Senate Minority Leader Chuck Schumer, D-N.Y., called Monday for the Senate to hold brief sessions throughout August in order to keep the Senate out of recess and prevent President Trump from making a recess appointment to replace Attorney General Jeff Sessions.

Democrats charge that Trump's recent comments about his "beleaguered" attorney general show he wants to fire Sessions in order to fire special counsel Robert Mueller, who is investigating Trump's alleged ties to Russia.

"It also raises questions about whether the president wants the attorney general to resign so he can appoint a new attorney general willing to fire special counsel Mueller," Schumer said. "If such a scenario were to pass, we would have a constitutional crisis on our hands."

"The Senate should remove even the possibility of it coming about," Schumer said. "So in the tradition of the Senate, I expect we will hold pro forma sessions throughout the upcoming recess to prevent a recess appointment from being made."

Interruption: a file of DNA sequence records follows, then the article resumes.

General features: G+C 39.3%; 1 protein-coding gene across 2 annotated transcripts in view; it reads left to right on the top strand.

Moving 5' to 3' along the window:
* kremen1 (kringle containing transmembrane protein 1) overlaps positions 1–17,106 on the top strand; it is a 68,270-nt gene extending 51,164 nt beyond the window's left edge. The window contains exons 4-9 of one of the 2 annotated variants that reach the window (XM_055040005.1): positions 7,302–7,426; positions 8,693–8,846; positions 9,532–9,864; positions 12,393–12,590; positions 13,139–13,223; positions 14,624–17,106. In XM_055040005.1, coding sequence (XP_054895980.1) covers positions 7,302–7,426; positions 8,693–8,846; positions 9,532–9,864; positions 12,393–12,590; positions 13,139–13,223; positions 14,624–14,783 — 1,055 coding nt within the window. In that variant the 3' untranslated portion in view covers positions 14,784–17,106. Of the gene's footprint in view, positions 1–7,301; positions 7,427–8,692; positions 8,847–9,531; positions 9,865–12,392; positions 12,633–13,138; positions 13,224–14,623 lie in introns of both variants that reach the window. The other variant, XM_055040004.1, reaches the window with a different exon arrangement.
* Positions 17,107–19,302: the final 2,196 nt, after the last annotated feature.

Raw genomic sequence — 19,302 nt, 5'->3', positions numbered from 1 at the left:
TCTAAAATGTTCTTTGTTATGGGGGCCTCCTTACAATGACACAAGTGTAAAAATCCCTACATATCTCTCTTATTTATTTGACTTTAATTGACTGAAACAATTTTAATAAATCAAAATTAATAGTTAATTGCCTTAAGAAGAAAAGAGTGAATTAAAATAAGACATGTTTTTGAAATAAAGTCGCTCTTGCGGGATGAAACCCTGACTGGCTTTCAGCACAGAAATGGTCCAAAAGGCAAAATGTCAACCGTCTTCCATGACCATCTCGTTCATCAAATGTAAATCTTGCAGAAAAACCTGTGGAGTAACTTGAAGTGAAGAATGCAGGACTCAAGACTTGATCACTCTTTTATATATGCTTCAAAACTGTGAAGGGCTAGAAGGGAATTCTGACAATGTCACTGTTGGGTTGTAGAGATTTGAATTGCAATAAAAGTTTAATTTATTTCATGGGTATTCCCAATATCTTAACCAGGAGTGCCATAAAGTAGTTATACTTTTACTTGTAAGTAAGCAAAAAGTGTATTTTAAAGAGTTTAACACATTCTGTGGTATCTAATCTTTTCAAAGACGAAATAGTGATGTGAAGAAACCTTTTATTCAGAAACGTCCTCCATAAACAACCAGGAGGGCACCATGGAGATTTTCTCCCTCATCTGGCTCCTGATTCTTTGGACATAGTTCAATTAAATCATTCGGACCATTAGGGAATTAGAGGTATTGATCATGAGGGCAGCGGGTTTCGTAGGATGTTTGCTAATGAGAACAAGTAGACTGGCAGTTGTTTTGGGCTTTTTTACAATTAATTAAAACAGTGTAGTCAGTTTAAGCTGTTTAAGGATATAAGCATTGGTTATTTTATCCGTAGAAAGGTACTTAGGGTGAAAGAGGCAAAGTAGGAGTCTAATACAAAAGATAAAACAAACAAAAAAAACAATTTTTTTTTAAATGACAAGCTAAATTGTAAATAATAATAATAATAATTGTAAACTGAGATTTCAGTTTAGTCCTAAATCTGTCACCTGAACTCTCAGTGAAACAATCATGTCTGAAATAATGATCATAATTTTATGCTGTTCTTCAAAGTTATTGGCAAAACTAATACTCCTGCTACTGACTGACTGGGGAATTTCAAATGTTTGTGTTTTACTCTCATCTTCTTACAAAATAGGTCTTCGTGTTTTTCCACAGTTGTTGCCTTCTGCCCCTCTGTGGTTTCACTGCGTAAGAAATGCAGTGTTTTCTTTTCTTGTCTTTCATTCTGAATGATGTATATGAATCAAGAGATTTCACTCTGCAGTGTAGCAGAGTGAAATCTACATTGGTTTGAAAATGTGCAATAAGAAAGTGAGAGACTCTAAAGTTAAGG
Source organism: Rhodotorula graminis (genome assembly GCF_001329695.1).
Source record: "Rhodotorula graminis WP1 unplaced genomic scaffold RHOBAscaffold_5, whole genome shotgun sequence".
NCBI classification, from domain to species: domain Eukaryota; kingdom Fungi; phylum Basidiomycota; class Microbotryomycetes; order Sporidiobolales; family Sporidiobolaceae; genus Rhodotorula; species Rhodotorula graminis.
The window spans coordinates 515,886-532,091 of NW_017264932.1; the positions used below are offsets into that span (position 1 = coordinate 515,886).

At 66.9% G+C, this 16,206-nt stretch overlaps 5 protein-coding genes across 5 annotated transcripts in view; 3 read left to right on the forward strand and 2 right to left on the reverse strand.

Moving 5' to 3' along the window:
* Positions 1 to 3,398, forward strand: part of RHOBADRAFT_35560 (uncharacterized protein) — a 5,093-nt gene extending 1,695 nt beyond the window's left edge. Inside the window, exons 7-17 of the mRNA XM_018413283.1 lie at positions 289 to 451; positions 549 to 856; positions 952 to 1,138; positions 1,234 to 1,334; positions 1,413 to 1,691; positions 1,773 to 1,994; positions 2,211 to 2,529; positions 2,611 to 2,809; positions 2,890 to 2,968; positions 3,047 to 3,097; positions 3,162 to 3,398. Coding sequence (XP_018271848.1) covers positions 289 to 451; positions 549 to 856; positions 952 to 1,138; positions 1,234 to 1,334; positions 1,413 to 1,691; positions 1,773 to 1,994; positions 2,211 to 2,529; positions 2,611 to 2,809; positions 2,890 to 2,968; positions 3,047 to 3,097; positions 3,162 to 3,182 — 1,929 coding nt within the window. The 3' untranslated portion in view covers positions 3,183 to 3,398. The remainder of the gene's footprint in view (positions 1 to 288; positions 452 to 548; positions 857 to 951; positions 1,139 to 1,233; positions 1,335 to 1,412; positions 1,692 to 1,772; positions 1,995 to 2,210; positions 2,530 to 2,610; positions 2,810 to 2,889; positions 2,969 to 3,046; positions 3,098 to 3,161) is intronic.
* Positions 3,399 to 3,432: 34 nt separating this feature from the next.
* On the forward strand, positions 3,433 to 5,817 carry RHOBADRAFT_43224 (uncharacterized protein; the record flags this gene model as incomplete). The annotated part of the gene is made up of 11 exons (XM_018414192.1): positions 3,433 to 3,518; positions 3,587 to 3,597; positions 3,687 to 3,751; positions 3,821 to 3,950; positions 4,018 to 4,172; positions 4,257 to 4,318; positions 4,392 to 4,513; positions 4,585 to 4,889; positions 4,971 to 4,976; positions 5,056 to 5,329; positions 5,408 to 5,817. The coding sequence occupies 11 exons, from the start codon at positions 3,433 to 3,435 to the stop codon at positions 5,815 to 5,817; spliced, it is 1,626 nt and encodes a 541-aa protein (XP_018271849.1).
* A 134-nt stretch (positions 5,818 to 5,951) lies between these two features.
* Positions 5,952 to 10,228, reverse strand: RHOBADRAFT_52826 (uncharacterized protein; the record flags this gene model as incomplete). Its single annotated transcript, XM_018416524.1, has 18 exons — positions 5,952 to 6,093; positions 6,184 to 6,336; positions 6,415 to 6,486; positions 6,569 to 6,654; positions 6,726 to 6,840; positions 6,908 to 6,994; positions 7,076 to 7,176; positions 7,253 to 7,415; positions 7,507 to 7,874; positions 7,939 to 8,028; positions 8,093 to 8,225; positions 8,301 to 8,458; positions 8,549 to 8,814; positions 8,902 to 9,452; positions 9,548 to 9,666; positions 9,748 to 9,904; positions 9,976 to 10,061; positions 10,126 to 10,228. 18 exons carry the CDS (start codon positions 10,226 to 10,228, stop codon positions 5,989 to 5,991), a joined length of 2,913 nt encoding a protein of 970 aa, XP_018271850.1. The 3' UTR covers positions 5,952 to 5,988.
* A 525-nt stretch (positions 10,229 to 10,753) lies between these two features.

"The fact that President Trump continues to meddle with the Department of Justice and impede the investigation gets to a larger question — if President Trump has nothing to hide, nothing to fear, why not let special counsel Mueller do his job, follow the facts, and finally get to the bottom of the matter?" he said.

Pro forma sessions are conducted to comply with the Constitution, which states that neither or the Senate or the House "can adjourn for more than three days without the consent of the other." In the last few years, they have been used to block potential recess appointments by the executive branch.

In 2014, the Supreme Court ruled that former President Barack Obama improperly made an appointment to the National Labor Relations Board and overreached his executive authority while the Senate was holding pro forma sessions in early 2012.